Lewis, J. G. and Learmonth, R. P. and Attfield, P. V. and Watson, K. (1997) Stress co-tolerance and trehalose content in baking strains of saccharomyces cerevisiae. Journal of Industrial Microbiology and Biotechnology, 18 (1). pp. 30-36. ISSN 1367-5435
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Identification Number or DOI: doi: 10.1038/sj.jim.2900347
Fourteen wild-type baking strains of Saccharomyces cerevisiae were grown in batch culture to true stationary phase (exogenous carbon source exhausted) and tested for their trehalose content and their tolerance to heat (52°C for 4.5 min), ethanol (20% v/v for 30 min), H2O2 (0.3 M for 60 min), rapid freezing (-196°C for 20 min, cooling rate 200°C min-1), slow freezing (-20°C for 24 h, cooling rate 3°C min-1), salt (growth in 1.5 M NaCl agar) or acetic acid (growth in 0.4% w/v acetic acid agar) stresses. Stress tolerance among the strains was highly variable and up to 1000-fold differences existed between strains for some types of stress. Compared with previously published reports, all strains were tolerant to H2O2 stress. Correlation analysis of stress tolerance results demonstrated relationships between tolerance to H2O2 and tolerance to all stresses except ethanol. This may imply that oxidative processes are associated with a wide variety of cellular stresses and also indicate that the general robustness associated with industrial yeast may be a result of their oxidative stress tolerance. In addition, H2O2 tolerance might be a suitable marker for the general assessment of stress tolerance in yeast strains. Trehalose content failed to correlate with tolerance to any stress except acetic acid. This may indicate that the contribution of trehalose to tolerance to other stresses is either small or inconsistent and that trehalose may not be used as a general predictor of stress tolerance in true stationary phase yeast.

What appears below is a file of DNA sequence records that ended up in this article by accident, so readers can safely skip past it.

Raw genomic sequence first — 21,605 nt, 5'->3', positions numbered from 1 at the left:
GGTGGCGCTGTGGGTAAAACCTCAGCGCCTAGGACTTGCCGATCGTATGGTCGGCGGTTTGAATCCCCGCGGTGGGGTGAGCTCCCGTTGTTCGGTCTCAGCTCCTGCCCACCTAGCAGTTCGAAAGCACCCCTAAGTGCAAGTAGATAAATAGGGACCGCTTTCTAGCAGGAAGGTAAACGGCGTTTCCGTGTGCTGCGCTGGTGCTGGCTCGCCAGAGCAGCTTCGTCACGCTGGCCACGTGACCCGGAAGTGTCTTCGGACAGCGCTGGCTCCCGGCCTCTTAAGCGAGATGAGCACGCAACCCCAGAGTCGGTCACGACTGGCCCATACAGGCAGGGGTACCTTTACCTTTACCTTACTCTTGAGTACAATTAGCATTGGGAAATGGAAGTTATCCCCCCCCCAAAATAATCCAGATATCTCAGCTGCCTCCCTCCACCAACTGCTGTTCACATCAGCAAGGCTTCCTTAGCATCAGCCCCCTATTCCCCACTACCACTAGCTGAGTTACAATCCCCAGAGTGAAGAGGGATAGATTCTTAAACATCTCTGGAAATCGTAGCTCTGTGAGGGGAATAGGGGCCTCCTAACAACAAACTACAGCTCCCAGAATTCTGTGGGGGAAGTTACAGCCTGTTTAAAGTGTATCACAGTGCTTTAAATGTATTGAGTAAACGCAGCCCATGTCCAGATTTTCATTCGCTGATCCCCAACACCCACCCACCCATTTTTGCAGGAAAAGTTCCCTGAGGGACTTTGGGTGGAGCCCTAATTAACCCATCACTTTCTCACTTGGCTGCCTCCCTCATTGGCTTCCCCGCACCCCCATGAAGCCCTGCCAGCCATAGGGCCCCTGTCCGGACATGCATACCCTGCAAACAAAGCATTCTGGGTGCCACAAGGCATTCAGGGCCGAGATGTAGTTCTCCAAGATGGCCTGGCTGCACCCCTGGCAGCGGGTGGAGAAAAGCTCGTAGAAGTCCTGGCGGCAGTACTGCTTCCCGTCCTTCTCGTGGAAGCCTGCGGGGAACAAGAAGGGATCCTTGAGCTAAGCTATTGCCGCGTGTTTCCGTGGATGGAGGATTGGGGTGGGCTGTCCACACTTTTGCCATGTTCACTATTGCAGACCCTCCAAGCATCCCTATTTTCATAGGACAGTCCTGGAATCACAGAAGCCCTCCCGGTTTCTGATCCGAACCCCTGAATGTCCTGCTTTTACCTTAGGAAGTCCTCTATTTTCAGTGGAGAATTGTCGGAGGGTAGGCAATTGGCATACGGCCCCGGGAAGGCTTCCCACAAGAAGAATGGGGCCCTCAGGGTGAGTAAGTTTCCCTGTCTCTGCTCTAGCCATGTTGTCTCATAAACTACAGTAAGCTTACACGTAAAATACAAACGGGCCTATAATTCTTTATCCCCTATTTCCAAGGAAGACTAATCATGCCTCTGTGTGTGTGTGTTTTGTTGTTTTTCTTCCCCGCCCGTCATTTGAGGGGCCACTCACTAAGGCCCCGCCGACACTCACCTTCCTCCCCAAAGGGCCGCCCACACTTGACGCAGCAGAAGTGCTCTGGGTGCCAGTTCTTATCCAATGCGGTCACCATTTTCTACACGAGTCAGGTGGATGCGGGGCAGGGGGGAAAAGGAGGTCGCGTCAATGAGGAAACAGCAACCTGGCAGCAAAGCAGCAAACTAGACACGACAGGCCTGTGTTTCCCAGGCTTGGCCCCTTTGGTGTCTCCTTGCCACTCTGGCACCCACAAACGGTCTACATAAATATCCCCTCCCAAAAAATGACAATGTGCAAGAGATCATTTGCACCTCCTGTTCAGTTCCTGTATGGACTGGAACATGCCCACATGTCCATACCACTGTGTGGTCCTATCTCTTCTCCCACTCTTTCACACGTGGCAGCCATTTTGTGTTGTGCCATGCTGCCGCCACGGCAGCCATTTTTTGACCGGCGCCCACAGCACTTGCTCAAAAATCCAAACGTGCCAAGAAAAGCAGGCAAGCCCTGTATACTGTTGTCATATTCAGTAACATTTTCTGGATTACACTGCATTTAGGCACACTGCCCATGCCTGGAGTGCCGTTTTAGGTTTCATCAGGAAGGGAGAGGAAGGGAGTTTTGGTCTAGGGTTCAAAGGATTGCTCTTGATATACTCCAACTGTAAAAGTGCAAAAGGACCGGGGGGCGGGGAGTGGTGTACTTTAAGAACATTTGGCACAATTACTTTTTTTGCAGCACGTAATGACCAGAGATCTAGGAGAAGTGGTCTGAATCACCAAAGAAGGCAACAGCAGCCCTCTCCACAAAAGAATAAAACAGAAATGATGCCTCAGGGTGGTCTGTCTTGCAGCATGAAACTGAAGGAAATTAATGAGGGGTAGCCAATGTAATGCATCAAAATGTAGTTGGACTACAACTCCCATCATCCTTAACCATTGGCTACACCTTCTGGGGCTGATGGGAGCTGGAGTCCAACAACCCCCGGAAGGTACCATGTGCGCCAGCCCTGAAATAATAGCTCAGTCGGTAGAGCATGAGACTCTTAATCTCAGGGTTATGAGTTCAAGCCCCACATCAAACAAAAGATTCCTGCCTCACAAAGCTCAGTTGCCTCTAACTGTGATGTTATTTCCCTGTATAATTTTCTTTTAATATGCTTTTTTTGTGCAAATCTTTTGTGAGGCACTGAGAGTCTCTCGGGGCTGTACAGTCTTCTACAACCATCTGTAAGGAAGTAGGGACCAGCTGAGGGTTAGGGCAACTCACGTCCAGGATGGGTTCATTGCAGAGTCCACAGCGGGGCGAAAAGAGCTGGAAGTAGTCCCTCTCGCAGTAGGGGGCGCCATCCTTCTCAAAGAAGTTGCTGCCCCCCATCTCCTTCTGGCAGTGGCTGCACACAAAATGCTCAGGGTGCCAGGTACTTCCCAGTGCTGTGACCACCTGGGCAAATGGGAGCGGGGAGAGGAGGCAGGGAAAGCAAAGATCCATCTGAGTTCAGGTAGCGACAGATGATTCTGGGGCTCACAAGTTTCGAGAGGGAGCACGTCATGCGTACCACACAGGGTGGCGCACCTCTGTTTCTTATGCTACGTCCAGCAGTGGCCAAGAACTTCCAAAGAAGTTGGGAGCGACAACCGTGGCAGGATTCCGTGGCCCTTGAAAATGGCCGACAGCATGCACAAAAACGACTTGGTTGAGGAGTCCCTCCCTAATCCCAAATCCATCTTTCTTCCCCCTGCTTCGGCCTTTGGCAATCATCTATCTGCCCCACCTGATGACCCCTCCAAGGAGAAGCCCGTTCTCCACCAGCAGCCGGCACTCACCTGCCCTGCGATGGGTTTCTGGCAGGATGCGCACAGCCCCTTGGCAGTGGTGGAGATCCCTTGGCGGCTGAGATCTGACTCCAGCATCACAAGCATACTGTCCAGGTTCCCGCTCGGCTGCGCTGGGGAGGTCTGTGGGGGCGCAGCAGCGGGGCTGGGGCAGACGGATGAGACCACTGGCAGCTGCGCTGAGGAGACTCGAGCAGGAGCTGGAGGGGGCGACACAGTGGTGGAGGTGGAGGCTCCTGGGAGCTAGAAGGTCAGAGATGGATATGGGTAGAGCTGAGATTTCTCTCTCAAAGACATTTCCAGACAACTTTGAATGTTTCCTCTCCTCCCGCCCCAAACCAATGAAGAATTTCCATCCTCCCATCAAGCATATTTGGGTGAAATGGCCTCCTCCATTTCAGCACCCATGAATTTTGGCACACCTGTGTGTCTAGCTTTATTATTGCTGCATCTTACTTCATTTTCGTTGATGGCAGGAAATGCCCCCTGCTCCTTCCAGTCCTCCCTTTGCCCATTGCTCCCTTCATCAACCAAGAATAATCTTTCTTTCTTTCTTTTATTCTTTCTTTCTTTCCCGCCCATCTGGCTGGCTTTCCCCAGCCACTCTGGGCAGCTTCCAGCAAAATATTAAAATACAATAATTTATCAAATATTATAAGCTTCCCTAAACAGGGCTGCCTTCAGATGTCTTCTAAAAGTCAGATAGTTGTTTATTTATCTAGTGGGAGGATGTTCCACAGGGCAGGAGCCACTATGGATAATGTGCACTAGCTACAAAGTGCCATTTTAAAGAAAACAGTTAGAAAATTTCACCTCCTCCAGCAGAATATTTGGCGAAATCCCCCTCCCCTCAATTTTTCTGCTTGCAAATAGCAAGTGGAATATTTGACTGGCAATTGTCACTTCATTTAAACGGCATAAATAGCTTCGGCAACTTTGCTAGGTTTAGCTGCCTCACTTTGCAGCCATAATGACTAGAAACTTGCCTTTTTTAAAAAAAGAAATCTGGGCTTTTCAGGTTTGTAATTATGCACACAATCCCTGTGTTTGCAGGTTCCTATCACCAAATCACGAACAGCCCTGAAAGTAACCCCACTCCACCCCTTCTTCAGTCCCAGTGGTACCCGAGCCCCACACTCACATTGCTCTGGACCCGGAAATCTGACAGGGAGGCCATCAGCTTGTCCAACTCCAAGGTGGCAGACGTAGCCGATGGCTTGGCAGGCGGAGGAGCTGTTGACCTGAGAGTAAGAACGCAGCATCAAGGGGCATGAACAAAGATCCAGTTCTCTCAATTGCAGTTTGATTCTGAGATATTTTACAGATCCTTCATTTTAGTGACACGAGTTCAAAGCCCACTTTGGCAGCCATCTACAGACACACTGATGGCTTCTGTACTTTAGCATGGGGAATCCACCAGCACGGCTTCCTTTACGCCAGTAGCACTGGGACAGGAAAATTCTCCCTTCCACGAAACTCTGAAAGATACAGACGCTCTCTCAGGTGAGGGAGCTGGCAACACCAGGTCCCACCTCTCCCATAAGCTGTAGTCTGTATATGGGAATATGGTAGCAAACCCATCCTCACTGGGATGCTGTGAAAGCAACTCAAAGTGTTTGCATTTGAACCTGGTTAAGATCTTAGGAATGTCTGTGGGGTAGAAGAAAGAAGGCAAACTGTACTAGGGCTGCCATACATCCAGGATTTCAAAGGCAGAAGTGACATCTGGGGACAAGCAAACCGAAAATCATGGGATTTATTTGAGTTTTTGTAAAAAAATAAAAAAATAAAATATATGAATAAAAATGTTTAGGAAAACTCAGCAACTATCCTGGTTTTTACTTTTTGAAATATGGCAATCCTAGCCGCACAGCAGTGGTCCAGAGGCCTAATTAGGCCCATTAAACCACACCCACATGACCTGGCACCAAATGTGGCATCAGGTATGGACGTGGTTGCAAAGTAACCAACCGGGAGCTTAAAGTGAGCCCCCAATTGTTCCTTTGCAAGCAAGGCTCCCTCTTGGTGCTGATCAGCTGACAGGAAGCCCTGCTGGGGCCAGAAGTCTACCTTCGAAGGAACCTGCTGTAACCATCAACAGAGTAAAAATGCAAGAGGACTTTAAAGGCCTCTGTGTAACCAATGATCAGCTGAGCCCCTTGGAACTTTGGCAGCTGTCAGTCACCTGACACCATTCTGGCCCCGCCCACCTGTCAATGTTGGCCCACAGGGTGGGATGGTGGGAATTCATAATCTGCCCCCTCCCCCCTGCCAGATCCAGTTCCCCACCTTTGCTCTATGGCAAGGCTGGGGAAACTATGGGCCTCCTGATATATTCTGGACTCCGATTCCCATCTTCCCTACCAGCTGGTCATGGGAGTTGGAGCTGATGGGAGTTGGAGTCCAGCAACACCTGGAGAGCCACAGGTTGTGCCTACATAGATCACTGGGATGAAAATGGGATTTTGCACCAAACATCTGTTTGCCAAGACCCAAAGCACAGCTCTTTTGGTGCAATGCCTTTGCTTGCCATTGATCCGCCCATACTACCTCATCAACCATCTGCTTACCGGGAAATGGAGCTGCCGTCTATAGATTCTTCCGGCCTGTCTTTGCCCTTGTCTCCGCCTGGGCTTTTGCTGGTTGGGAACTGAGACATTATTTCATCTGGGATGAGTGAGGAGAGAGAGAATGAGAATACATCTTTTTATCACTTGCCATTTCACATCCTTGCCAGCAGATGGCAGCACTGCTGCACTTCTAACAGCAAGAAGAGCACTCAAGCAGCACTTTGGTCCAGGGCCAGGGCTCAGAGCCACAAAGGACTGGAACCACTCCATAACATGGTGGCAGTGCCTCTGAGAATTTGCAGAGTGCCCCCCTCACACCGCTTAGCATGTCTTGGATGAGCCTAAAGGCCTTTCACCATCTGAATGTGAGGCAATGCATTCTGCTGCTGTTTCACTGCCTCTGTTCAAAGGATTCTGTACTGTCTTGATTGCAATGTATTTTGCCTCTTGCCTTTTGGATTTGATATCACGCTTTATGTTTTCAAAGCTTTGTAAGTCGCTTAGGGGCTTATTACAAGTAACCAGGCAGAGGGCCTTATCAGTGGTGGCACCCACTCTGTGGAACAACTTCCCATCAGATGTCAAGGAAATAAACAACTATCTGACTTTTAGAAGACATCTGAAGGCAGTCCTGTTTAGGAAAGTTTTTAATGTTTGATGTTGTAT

|Item Type:||Article (Commonwealth Reporting Category C)|
|Uncontrolled Keywords:||baking yeast; oxidative stress; saccharomyces cerevisiae; stress tolerance; trehalose|
|Fields of Research (FOR2008):||10 Technology > 1003 Industrial Biotechnology > 100305 Industrial Microbiology (incl. Biofeedstocks)|
06 Biological Sciences > 0605 Microbiology > 060505 Mycology
06 Biological Sciences > 0605 Microbiology > 060599 Microbiology not elsewhere classified
|Socio-Economic Objective (SEO2008):||E Expanding Knowledge > 97 Expanding Knowledge > 970106 Expanding Knowledge in the Biological Sciences|
|Deposited On:||30 Nov 2007 21:47|
|Last Modified:||11 Jan 2012 16:07|
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